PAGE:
Legislature(2013 - 2014)BELTZ 105 (TSBldg)
02/18/2014 01:30 PM LABOR & COMMERCE
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* first hearing in first committee of referral
= bill was previously heard/scheduled
= bill was previously heard/scheduled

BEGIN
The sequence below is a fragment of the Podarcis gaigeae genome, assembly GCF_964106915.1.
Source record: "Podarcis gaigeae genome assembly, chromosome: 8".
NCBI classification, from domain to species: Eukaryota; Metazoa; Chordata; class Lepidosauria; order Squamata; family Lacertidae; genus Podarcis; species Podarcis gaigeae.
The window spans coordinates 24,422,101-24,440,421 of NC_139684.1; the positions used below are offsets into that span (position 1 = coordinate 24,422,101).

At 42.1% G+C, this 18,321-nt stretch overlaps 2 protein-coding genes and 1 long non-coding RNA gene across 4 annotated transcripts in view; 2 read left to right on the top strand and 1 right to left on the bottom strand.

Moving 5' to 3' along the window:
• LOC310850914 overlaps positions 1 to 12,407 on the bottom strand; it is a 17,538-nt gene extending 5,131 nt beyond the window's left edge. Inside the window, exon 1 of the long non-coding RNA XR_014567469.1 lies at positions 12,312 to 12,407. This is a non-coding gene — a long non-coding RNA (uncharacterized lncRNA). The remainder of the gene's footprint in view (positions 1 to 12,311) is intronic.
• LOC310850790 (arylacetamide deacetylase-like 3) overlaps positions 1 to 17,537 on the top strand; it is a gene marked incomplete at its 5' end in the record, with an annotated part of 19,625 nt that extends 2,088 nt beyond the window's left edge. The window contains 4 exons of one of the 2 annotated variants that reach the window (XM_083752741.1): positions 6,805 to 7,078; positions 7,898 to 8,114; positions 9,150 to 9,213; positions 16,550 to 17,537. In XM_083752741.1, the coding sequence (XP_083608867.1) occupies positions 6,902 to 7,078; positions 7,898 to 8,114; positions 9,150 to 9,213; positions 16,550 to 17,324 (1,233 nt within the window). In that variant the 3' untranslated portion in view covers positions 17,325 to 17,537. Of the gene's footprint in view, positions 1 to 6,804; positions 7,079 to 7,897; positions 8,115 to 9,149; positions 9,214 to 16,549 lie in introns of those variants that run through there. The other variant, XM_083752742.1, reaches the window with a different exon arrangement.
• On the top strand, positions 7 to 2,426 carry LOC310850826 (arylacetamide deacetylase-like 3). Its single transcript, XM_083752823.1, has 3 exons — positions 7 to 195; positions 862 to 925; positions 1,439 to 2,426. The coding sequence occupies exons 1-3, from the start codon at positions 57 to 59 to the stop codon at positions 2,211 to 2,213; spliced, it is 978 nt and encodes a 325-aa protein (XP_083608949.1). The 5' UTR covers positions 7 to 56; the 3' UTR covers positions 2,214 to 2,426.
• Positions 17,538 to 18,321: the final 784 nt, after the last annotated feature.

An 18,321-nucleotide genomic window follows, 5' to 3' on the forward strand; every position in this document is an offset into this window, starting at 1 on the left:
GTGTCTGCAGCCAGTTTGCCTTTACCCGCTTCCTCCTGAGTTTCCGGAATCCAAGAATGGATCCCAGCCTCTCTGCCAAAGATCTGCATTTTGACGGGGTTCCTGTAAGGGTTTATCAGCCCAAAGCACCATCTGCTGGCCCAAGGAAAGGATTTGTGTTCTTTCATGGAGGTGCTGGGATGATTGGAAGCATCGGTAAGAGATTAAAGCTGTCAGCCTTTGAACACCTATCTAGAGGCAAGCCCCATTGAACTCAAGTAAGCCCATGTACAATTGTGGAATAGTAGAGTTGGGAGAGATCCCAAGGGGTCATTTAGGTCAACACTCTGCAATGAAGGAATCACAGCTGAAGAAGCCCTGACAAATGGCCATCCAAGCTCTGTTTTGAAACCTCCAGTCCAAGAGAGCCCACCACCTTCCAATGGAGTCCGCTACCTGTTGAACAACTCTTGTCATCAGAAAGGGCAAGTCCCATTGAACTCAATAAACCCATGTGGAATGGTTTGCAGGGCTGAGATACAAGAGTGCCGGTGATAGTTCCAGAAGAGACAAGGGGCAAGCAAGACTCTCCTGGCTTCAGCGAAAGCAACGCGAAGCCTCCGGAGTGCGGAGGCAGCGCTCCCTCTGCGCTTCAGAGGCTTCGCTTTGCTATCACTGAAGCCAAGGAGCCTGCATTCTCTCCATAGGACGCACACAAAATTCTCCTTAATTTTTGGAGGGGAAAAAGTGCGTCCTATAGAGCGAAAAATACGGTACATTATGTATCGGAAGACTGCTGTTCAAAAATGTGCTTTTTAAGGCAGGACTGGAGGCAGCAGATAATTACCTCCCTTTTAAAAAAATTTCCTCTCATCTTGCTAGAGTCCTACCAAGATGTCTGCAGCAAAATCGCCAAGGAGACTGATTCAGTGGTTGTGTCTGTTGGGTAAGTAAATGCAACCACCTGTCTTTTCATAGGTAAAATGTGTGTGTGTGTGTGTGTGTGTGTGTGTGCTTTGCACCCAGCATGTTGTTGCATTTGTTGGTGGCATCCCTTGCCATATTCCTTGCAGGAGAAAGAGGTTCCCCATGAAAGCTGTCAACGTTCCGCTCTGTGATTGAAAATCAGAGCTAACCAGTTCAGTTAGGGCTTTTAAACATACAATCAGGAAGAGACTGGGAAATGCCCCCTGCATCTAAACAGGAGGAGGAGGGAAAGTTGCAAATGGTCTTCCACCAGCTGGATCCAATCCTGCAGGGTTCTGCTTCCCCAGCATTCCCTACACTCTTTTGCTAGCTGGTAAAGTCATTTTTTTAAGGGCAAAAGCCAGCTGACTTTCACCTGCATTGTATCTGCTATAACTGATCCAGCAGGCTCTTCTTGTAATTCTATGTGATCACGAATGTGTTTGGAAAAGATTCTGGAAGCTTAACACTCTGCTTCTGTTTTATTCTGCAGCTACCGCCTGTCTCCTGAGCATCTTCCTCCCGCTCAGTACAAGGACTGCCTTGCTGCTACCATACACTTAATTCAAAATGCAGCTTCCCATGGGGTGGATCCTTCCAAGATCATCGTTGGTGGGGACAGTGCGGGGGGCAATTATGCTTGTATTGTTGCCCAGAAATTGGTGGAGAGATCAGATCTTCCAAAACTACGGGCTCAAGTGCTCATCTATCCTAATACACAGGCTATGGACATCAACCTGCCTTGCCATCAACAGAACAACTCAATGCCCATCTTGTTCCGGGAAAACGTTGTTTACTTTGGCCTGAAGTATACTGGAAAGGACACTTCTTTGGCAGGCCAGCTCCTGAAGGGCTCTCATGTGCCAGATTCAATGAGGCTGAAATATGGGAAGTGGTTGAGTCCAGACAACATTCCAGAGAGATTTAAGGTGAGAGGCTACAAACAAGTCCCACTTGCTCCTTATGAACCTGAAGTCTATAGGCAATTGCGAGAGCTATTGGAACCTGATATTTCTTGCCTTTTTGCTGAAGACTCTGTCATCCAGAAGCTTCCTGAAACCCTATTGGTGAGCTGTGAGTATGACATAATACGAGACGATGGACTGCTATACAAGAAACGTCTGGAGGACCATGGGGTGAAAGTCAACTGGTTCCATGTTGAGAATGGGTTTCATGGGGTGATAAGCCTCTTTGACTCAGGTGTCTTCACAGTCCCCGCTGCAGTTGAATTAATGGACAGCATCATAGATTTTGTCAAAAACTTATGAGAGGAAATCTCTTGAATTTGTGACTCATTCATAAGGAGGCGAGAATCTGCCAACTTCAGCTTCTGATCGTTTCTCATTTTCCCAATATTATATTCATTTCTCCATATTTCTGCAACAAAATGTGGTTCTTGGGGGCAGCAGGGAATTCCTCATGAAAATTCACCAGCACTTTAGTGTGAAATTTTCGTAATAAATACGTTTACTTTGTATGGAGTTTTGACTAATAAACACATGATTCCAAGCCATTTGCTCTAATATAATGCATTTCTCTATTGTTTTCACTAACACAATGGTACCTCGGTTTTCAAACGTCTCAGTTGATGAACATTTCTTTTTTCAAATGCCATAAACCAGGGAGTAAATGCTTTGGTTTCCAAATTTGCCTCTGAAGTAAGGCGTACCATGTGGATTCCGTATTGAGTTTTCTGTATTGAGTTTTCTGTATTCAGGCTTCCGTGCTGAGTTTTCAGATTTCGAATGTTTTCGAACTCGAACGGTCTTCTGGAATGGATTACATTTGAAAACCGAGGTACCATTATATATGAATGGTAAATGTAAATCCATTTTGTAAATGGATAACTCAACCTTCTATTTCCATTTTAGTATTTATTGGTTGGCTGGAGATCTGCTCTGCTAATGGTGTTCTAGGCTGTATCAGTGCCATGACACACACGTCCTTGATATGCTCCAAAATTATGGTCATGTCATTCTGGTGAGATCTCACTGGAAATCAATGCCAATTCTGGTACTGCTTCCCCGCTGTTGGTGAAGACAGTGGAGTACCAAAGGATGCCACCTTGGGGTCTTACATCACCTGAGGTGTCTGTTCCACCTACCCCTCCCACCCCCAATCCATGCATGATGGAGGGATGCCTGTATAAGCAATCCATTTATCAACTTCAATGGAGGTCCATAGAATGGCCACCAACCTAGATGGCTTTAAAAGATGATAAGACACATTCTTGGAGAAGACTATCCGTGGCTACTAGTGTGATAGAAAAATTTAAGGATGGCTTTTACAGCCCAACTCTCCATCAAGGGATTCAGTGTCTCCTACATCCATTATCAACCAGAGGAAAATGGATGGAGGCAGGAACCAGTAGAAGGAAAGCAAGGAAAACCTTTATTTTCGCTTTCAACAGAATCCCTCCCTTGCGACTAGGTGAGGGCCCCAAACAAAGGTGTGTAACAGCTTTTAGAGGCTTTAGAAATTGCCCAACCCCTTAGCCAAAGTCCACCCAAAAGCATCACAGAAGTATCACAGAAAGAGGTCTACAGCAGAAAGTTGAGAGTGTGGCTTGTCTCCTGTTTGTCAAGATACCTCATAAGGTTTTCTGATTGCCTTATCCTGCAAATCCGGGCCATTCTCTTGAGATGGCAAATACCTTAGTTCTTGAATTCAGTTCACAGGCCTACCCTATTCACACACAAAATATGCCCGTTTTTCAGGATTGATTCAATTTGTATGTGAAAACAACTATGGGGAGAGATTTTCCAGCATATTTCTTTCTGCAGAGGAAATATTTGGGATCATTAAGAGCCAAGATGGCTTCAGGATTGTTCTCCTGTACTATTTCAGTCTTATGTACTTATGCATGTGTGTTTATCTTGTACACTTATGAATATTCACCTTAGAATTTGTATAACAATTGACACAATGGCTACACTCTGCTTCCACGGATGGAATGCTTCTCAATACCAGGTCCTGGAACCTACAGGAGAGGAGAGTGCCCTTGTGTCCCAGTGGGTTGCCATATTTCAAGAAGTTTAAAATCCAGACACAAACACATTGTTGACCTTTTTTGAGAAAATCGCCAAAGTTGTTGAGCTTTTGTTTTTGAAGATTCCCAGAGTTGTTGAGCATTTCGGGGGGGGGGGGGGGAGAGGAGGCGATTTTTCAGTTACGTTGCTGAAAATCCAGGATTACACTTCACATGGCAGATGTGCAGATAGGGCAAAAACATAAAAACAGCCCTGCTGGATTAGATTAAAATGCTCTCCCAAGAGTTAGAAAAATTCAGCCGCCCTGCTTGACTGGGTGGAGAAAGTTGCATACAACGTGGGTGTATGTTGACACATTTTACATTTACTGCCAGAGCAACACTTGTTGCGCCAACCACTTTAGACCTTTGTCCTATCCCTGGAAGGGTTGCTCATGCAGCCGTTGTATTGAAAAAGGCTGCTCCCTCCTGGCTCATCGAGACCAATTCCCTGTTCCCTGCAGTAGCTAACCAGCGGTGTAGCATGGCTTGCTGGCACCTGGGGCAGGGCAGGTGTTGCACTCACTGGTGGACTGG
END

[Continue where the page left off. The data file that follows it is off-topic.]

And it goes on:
SB 140-AIDEA: ARCTIC DEVELOPMENT PROGRAM/FUND 2:32:48 PM CO-CHAIR DUNLEAVY reconvened the meeting and announced the consideration of SB 140."An Act creating the Arctic infrastructure development program and fund in the Alaska Industrial Development and Export Authority." This was the first hearing. 2:33:04 PM SENATOR MCGUIRE, sponsor of SB 140, introduced the legislation speaking to the following sponsor statement: Globally, all eyes are on the Arctic. The World Economic Forum has recently identified Arctic Infrastructure development as one of the top Four (4) challenges facing the regions. Alaska's future is in the Arctic, and in order for Alaskans to capitalize on the incredible opportunities and overcome the significant challenges that this region presents, we must begin to build infrastructure now. Aside from a few areas in Norway and the Russian Federation the Arctic as a whole remains vastly underserved by transportation, ports, communication, emergency response, defense and other critical infrastructure. For further development to occur, which Alaskans deserve, both public and private interests must come together to boost the investment in the Arctic. For these reasons I have introduced Senate Bill 140, Arctic Infrastructure Development Fund ("AIDF"). SB 140 expands AIDEA's tool bag by extending the same authority for loans, loan guarantees, bonds and bond guarantees that it currently utilizes in the energy sector via the SETS fund (AS 44.88.650- 690) in order to develop Infrastructure in the Arctic. AIDEA used SETS to facilitate the financing of the Interior Energy Project. This tool helps to create the public- private partnerships that are needed to encourage large investment in capital intensive infrastructure. Senate Bill 140 extends AIDEA's existing power to finance, or facilitate the financing of projects to the realm of Arctic Infrastructure by granting the Authority the ability to: 1. Insure project obligations and guarantee loans or bonds for projects. 2. Defer principle payments and capitalize interest. 3. Offer financing terms of up to 30 years. 4. Enter into lease agreements, sales-lease-back agreements, build-operate-transfer agreements and other agreements to finance Arctic infrastructure projects. These powers already provide flexible terms that can reduce the ultimate cost of energy (via the SETS program) to consumers, and if it can work in the energy realm, it can work for infrastructure. However, SB 140 also requires legislative approval for investments that are more than one-third of a project's capital costs or if a loan guarantee exceeds $20 Million. By subjecting certain investments to legislative approval, SB 140 maintains an appropriate level of due diligence for projects. By making financing available we can empower communities and attract a global pool of investment that is an alternative to the traditional grant model that too often underfunds projects and leads to delays. Relying on credit also ensures that sponsors have some skin in the game and a stake in the project's success. Most importantly, we expand the arena of where Alaskan assets are working in order to grow our own economy. Currently, many of Alaska's savings accounts are invested in stocks and bonds that drive economic activity outside of Alaska. SB 140 suggests instead that some of those savings be invested here in Alaska through AIDEA, not as blank checks for development, but as investments for our future in Arctic Infrastructure. For the purposes of this Act, I propose that this program and fund focus infrastructure development in the geographical definition of the Arctic as laid out in Arctic Research and Policy Act (amended 1990). That definition includes the area of the State of Alaska north of the Arctic Circle, north and west of the boundary formed by the Porcupine, Yukon, and Kuskokwim Rivers, all contiguous seas, including the Arctic Ocean, and the Beaufort, Bering, and Chukchi Seas, and the Aleutian chain. With AIDF I am proposing that the State expand AIDEA's existing authority to finance, or facilitate the financing of, Arctic Infrastructure. 2:43:30 PM SENATOR STEDMAN agreed with the bill sponsor that Alaska has to get aggressive in developing infrastructure in the Arctic because the federal government is lagging. JESSE LOGAN, Staff, Senator Lesil McGuire, stated that after the bill was introduced the sponsor worked with AIDEA, the Arctic Policy Commission, and other stakeholders to identify ways to strengthen the bill and help the development of Arctic infrastructure. He noted the packets contain a sectional of the suggested changes. SENATOR STEDMAN asked if the process will be to introduce potential changes and return with a committee substitute. MR. LOGAN said yes. CHAIR DUNLEAVY asked Mr. Davis if he had anything to add. MARK DAVIS, Deputy Director, Alaska Industrial Development and Export Authority, (AIDEA), agreed with Mr. Logan that AIDEA is working with the sponsor's office on a possible committee substitute. 2:45:30 PM STEPHEN TRIMBLE, President, Trimble Strategies, LLC and public member of the Alaska Arctic Policy Commission, stated support for SB 140, which would create an Arctic infrastructure program and fund within AIDEA. He described the Arctic as the future of Alaska and emphasized the importance of investing in infrastructure now in order to have a meaningful place in this new global frontier. Industry has responded to the call for public investment and now is the time to further public/private investment within Alaska. Enabling AIDEA with the powers provided by SB 140 is an investment in the future of Alaska. 2:47:11 PM STEPHEN KLINE, Managing Principle, First Infrastructure Inc., a consulting firm based in New Jersey, said he is testifying as a professional in the financial field. He reported that he advises AIDEA on a number of matters, the regulations and procedures relating to the SETS fund in particular. He related that he is a strong proponent of guarantee structures to stretch relatively scarce public sector dollars for the benefit of what are deemed to be worthwhile projects. Utilizing such a structure in support of Arctic infrastructure projects would be a wise use of the state's scarce public resources, he said. 2:49:24 PM CHRIS HLADICK, Manager, City of Unalaska, Unalaska, Alaska, reported that he served on both the Northern Waters Task Force and the Arctic Policy Commission and is testifying in support of SB 140. He said that Unalaska is seeing explosive needs to accommodate the anticipated arrival of the oil companies. Infrastructure needs have been identified that will require public/private partnership and SB 140 provides another tool. He acknowledged that a lot of places need additional infrastructure, and pointed out that all the infrastructure development in places like Kotzebue, Nome or Port Clarence will have to pass through Unalaska/Dutch Harbor. CO-CHAIR DUNLEAVY commented that he was impressed when he visited Unalaska. SENATOR MICCICHE asked if the changes in Section 8 would include the ability for LNG storage and infrastructure needs. MR. HLADICK said he didn't know. SENATOR MICCICHE asked to hear from the sponsor after public testimony so she could answer the question. 2:52:10 PM RON LONG, Assistant City Manager, City of Seward, stated that if the state is to succeed in the development of the Arctic, whether it's in fisheries, resource development, tourism, or response and monitoring capacity for foreign flagged vessels transiting the Bering Straits, it is critical to have a deep water port or ports to support the effort. SB 140 helps advance those goals. AIDEA's track record with Red Dog transportation infrastructure and Alaska Ship and Dry Dock speaks well of their ability to help move these projects forward. He expressed hope that as the bill moves forward it would be amended to include provisions that will build on existing capacity within the state to support the staging and logistics necessary to make a number of port developments successful. He noted that when he attended an Institute of the North presentation in Seattle on Arctic opportunities and challenges, a representative from a Washington state port declared that Bellingham would be the gateway to the Arctic. He warned that just as other nations are moving into the Arctic with active plans and resource commitments while the U.S. is trying to form an action plan, other states are looking for opportunities that should remain in Alaska. SENATOR MICCICHE expressed appreciation for the recent tour of Seward's breakwater expansion. He observed that there are communities that are ready to support the Arctic, although all need a bit of infrastructure boost to ensure the safety of the services. 2:55:33 PM CHAIR DUNLEAVY asked Senator Micciche to restate his question for the sponsor. SENATOR MICCICHE expressed interest in helping with an amendment to ensure that the bill will consider energy infrastructure and projects in western and northwest Alaska. SENATOR MCGUIRE said that has already been addressed both in SB 140 and the changes to SETS in SB 99. She described where these changes are found. Section 11, paragraphs (18) and (19) of SB 140 change the way "Arctic" and "Arctic infrastructure development" is defined so that all of Alaska can benefit from the new fund. On page 3, lines 1-4, of SB 99 it states that liquefaction, regasification storage, and natural gas are included in the definition of "qualified energy development." 2:59:14 PM CO-CHAIR DUNLEAVY announced he would hold SB 140 in committee for further consideration. Public testimony would be opened at the next hearing.